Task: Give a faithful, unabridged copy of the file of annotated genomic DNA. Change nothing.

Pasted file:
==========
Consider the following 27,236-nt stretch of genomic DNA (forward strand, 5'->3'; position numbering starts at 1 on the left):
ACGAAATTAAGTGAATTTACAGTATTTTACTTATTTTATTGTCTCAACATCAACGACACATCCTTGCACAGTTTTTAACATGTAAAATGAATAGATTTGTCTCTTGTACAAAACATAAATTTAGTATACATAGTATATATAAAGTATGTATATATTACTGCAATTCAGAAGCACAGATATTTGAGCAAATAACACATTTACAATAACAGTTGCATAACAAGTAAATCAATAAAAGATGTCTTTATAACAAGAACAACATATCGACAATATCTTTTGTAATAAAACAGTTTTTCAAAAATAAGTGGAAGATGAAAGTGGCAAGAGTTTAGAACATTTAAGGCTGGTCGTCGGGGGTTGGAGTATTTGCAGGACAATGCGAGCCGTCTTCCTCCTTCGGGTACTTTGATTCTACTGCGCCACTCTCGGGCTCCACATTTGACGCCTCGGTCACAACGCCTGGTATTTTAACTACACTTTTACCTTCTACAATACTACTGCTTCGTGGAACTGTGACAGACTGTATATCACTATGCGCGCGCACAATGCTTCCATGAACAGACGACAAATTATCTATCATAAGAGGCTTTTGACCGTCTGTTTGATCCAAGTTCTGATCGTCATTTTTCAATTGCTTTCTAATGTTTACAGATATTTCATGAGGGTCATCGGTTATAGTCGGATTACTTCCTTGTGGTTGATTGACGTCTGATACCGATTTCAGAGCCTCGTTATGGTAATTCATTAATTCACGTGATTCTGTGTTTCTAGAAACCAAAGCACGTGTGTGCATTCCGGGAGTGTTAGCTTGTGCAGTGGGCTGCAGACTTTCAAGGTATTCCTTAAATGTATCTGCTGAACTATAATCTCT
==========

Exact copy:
Consider the following 27,236-nt stretch of genomic DNA (forward strand, 5'->3'; position numbering starts at 1 on the left):
ACGAAATTAAGTGAATTTACAGTATTTTACTTATTTTATTGTCTCAACATCAACGACACATCCTTGCACAGTTTTTAACATGTAAAATGAATAGATTTGTCTCTTGTACAAAACATAAATTTAGTATACATAGTATATATAAAGTATGTATATATTACTGCAATTCAGAAGCACAGATATTTGAGCAAATAACACATTTACAATAACAGTTGCATAACAAGTAAATCAATAAAAGATGTCTTTATAACAAGAACAACATATCGACAATATCTTTTGTAATAAAACAGTTTTTCAAAAATAAGTGGAAGATGAAAGTGGCAAGAGTTTAGAACATTTAAGGCTGGTCGTCGGGGGTTGGAGTATTTGCAGGACAATGCGAGCCGTCTTCCTCCTTCGGGTACTTTGATTCTACTGCGCCACTCTCGGGCTCCACATTTGACGCCTCGGTCACAACGCCTGGTATTTTAACTACACTTTTACCTTCTACAATACTACTGCTTCGTGGAACTGTGACAGACTGTATATCACTATGCGCGCGCACAATGCTTCCATGAACAGACGACAAATTATCTATCATAAGAGGCTTTTGACCGTCTGTTTGATCCAAGTTCTGATCGTCATTTTTCAATTGCTTTCTAATGTTTACAGATATTTCATGAGGGTCATCGGTTATAGTCGGATTACTTCCTTGTGGTTGATTGACGTCTGATACCGATTTCAGAGCCTCGTTATGGTAATTCATTAATTCACGTGATTCTGTGTTTCTAGAAACCAAAGCACGTGTGTGCATTCCGGGAGTGTTAGCTTGTGCAGTGGGCTGCAGACTTTCAAGGTATTCCTTAAATGTATCTGCTGAACTATAATCTCT